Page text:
Enlightenment and reason make the world a better place _ asu now_ access, excellence, impact
October 20, 2015 Animal-rights philosopher Singer, ASU physicist Krauss have dialogue on altruism, free will and more
How can we be better people in the 21st century?
Embrace reason and science, said renowned animal-rights philosopher Peter Singer and theoretical physicist Lawrence Krauss at a discussion Friday night.
“Singer & Krauss: An Origins Project Dialogue” was sponsored by Arizona State
University’s Origins Project, a transdisciplinary initiative exploring fundamental questions such as the origins of the universe, life, consciousness, culture and human existence.
Renowned animal-rights philosopher Peter Singer (left, and in top photo) and theoretical physicist Lawrence Krauss, director of the Origins Project at ASU, debate issues of ethics and science Friday in a conversation sponsored by the Origins Project. All photos by Tessa Menken/ASU
Singer gained renown in the mid-1970s as the author of “Animal Liberation,” the landmark book that argued for the first time that animals have rights. His arguments about the ethics of eating meat, biomedical experimentation on animals, and industrial farming changed lives and spawned a new consciousness about animal rights. A professor of bioethics at Princeton University, Singer’s latest books have focused on moral philosophy and applied ethics.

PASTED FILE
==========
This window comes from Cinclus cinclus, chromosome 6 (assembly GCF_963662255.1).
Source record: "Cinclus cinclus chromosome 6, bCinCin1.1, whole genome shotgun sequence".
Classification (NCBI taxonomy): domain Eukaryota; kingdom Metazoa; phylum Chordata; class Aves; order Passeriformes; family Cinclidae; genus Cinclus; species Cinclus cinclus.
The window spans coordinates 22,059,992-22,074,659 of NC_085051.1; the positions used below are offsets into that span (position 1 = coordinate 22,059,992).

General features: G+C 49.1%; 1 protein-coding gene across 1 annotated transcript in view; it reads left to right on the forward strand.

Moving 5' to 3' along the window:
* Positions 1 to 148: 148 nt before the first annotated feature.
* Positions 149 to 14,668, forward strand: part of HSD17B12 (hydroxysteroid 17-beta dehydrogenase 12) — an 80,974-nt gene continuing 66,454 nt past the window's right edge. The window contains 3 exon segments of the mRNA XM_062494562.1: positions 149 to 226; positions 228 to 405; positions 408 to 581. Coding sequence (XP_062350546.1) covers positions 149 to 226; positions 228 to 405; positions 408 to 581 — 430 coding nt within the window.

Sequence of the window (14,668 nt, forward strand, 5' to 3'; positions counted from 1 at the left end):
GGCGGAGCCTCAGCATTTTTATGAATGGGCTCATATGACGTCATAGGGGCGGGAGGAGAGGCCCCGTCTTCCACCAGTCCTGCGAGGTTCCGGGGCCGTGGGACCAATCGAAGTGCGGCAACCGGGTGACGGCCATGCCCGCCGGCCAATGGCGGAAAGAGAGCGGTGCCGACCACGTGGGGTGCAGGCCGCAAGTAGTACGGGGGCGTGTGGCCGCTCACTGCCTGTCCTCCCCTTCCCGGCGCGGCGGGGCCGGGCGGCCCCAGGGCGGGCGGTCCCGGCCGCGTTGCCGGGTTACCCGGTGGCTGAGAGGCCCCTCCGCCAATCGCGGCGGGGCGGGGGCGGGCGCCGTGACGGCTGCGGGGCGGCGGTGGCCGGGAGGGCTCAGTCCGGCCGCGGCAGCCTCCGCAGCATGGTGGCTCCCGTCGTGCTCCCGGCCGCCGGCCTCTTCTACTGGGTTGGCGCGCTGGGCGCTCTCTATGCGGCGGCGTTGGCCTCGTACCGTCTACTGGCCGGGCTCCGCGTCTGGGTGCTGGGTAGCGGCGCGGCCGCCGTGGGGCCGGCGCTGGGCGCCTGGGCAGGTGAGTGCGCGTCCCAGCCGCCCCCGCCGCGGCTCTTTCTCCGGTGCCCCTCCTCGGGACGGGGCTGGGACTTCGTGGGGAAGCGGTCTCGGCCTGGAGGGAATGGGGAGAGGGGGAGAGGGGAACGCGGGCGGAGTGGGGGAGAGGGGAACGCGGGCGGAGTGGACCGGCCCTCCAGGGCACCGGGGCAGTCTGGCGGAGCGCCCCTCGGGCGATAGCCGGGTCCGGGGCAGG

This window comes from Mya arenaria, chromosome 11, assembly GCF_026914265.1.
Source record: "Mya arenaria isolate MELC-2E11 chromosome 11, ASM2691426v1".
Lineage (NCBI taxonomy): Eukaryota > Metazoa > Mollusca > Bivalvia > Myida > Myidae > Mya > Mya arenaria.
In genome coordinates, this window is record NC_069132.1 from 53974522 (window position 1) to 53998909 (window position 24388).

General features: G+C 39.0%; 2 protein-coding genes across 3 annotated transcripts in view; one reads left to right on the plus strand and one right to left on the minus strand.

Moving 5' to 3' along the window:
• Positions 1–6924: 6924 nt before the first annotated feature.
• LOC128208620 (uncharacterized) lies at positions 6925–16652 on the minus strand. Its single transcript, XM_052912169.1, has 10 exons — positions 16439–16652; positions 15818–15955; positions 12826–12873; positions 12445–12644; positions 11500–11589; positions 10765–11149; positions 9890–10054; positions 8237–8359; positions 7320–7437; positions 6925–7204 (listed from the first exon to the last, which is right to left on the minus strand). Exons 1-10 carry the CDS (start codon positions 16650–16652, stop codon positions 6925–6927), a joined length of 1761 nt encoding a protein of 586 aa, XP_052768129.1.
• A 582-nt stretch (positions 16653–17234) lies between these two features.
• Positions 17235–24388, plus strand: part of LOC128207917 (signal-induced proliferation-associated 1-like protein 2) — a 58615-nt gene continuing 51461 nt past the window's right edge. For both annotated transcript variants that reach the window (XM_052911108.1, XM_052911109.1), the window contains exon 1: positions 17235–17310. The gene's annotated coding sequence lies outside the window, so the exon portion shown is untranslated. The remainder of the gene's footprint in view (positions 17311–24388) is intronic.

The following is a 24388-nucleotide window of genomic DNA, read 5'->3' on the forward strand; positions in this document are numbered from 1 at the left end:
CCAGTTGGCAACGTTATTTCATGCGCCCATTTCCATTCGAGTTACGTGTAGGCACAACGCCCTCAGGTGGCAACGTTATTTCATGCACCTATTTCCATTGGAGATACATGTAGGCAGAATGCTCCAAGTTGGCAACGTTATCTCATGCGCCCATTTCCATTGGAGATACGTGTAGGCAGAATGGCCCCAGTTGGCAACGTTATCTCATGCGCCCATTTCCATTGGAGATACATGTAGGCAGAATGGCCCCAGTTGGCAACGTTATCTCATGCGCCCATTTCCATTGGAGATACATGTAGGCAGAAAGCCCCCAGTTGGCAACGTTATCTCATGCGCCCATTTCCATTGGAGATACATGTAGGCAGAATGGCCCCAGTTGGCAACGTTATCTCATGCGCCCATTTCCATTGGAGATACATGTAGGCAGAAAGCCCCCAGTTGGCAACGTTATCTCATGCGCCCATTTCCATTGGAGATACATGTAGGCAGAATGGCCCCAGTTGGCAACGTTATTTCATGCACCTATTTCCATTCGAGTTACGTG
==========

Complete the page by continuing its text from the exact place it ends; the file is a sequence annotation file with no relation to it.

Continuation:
Krauss is a cosmologist and one of the first physicists to suggest most of the universe’s mass and energy lies in empty space — the concept of “dark energy.” An advocate of public policy based on empirical data, scientific skepticism and the public understanding of science, he appeared before the Ohio state school board in 2004 to speak in opposition to the idea of intelligent design. Krauss is Foundation Professor of the School of Earth and Space Exploration at Arizona State University and director of the Origins Project.
“It’s very easy to think that if you look at newspapers and TV things are getting worse and worse,” Singer said Friday night at the Scottsdale Center for the Performing Arts. “That’s a myth.”
Enlightenment and reason have made the world a better place, Singer said. He said the capacity to reason allows us to see and imagine other beings in the world and empathize with them.
“We can understand more what it’s like to be a different being in this world because of science,” he said.
The duo discussed altruism, such as donating blood or giving to a disaster-relief fund for a distant country.